Monday, December 27, 2010

Being Sharply Aware

Can you remember color?

Do you recognize scents?

Can you visualize the room you had as a child?

Can you call up the taste of your favorite dish or the taste of something you didn't like?

I think artist's brains are 'wired' differently, that we have heightened sensory abilities; a heightened awareness of their surroundings; a fuller reception, better connection and recall of the senses.

Maybe that makes us artists in the first place.
Maybe because we have the sharpened tools, we naturally develop into artists.

How many far-sighted artists do you know? Most of them I know either have very good eyesight or are near-sighted.

Could it be that because of the physical make-up, we DEVELOP differently? Nature creates nurture?

Think of Leonardo for instance. He must have had exceptional sight to have been able to observe and then draw birds in multiple positions of flight. He had to have a heightened understanding of this movement to then interpret THAT into a mechanical example of flight.

His studies of the movement of water are a revelation. He 'saw' what was going on within the motion of a transparent medium.

Not only could he observe acutely, he could interpret and produce visuals of what he understood.

Along with heightened senses, we also must have tactical skills as well. We must control the movements of our hands in concert with how our brain works in order to command them to produce what we want or conceive in our heads. Not everyone can do that either.

Take a look at his visualization of the local landscape AS SEEN BY A BIRD IN FLIGHT. In Leonardo's time, there was just no way he could have actually seen this.

Many of us can visualize a piece before we make it.

One of the early frustrations I had as a child was that I would 'see' what I wanted to make, but what I made didn't turn out like I 'saw' it in my imagination.

No one I tried to talk about this with understood what I was trying to convey. I would get very puzzled looks.

It was because I was trying to describe, analyze and work through a problem that just didn't exist in their scope of experience. And it probably never would.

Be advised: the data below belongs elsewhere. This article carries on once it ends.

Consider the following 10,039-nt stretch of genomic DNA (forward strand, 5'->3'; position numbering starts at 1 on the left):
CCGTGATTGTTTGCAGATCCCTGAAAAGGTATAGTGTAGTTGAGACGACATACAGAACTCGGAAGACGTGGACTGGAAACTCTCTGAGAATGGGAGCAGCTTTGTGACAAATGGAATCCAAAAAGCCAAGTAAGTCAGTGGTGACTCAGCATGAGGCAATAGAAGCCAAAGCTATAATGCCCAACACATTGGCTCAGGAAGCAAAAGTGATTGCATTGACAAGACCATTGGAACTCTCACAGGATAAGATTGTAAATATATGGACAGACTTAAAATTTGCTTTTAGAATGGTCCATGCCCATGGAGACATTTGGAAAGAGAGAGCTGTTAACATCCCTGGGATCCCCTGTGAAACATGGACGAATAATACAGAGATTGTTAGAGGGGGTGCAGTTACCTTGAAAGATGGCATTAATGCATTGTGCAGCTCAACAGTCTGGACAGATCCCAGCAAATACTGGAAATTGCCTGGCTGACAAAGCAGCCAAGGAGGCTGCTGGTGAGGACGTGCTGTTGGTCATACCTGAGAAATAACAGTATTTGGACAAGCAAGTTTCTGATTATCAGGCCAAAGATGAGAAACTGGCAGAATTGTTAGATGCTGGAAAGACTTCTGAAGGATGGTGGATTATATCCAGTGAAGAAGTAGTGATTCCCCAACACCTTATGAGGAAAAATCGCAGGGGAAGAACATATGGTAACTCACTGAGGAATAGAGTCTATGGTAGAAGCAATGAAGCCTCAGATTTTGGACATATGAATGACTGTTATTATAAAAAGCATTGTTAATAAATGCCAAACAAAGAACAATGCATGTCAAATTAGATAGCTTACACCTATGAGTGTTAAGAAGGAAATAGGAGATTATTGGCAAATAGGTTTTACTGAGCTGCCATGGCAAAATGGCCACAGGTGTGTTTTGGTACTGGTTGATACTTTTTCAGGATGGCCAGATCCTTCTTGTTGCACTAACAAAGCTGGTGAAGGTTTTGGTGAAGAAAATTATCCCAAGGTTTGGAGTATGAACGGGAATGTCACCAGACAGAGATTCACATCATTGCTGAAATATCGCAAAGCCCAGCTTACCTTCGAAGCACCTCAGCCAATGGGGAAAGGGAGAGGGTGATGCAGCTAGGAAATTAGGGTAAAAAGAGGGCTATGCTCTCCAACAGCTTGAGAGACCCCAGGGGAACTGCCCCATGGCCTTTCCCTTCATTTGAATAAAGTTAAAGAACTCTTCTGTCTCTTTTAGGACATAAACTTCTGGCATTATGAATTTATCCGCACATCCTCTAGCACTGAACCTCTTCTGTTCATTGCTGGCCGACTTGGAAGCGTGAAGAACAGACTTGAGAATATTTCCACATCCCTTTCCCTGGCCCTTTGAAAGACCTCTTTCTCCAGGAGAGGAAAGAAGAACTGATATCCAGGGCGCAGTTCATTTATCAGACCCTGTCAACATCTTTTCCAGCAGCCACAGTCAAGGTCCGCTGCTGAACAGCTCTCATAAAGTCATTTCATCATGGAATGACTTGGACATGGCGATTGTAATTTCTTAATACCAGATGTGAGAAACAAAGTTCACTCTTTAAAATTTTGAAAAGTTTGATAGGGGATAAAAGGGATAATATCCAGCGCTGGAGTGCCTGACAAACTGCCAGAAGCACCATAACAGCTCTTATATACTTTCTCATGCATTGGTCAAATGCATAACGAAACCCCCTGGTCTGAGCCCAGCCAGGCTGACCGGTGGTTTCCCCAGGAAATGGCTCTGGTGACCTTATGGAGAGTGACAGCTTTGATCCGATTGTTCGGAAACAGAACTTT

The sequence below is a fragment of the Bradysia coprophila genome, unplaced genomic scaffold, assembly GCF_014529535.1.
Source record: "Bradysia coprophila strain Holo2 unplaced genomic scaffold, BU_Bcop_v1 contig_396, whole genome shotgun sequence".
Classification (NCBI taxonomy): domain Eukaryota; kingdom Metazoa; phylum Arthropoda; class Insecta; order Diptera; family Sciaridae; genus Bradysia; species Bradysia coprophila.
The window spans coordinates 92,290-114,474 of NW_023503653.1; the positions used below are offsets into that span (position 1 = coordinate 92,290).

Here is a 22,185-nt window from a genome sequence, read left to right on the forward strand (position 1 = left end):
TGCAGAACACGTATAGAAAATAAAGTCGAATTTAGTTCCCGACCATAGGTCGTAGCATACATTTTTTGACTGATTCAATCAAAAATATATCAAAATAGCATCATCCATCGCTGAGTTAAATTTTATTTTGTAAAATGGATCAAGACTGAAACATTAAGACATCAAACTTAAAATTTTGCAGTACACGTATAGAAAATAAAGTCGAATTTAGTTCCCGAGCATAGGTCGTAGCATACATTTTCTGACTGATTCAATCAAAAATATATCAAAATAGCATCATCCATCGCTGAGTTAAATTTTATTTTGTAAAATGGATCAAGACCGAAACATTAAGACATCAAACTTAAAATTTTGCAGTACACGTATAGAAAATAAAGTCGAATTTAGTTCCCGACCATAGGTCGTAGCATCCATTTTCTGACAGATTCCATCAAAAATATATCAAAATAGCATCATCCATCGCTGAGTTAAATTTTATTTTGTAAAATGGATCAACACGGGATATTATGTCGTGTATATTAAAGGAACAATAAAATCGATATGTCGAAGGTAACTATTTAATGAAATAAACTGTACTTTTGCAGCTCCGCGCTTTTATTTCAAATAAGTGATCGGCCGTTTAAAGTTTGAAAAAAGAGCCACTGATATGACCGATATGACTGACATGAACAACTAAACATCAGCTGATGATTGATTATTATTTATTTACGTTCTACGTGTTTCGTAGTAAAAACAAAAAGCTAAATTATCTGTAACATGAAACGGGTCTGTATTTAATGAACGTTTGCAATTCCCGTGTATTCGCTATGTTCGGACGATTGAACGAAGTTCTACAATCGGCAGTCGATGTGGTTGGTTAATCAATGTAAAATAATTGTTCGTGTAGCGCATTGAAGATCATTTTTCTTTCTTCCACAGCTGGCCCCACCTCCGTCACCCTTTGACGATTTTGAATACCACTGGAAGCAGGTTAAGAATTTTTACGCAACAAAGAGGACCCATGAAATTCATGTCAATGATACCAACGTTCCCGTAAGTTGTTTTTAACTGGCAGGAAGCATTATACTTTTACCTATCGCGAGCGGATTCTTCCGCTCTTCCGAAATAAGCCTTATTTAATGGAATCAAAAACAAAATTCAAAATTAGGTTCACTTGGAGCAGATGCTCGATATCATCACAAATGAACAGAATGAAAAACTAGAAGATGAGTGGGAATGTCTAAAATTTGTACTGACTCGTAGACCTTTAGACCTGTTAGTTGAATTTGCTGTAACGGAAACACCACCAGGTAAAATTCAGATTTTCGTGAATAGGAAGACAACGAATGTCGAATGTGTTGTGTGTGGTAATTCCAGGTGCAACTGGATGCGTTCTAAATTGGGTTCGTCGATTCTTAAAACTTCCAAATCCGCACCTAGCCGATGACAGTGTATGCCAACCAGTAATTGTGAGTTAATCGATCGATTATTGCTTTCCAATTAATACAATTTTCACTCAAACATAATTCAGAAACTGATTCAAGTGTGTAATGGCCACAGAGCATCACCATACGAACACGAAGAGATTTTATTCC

My assumption was always that everyone had the same perceptions and conceptions I did. I was buffaloed by why they didn't get what I was trying to describe or understand why I was frustrated.

I have since learned to live with a blending of the vision in my head and what progresses and develops as I work and to be conscious to seeing the avenues that open up during that process. To make the choices of which way to let the flow take me and explore the possibilities that are presented.

That's what is so engaging, so fascinating and so mysterious about making art. No wonder those artists who have gone before talk of the Muse.

Do you have a Muse? Several Muses? Museses? Musii?

Wednesday, December 22, 2010

Christmas Wishes

May you




and Make

All the


you Have

in your


Sunday, December 19, 2010


So our friends have invited us to a party and asked that everyone bring a joke gift.

Since in the desert, we live with marauding javelins*, I decided to make a Javelina Repellant Jar.

(Small jar with a rock inside)

Disclaimer: I never throw rocks at Javelinas. I just watch them while my Schnauzer becomes hysterical.

*Small, pig-like wild peccaries, native to the desert.

They aren't really bad, just busy running in herds and foraging for food. If stressed or excited, they exude a skunk-like odor.

They are protected in Arizona and can become a hazard to humans if cornered or feel threatened. They are very protective of their young.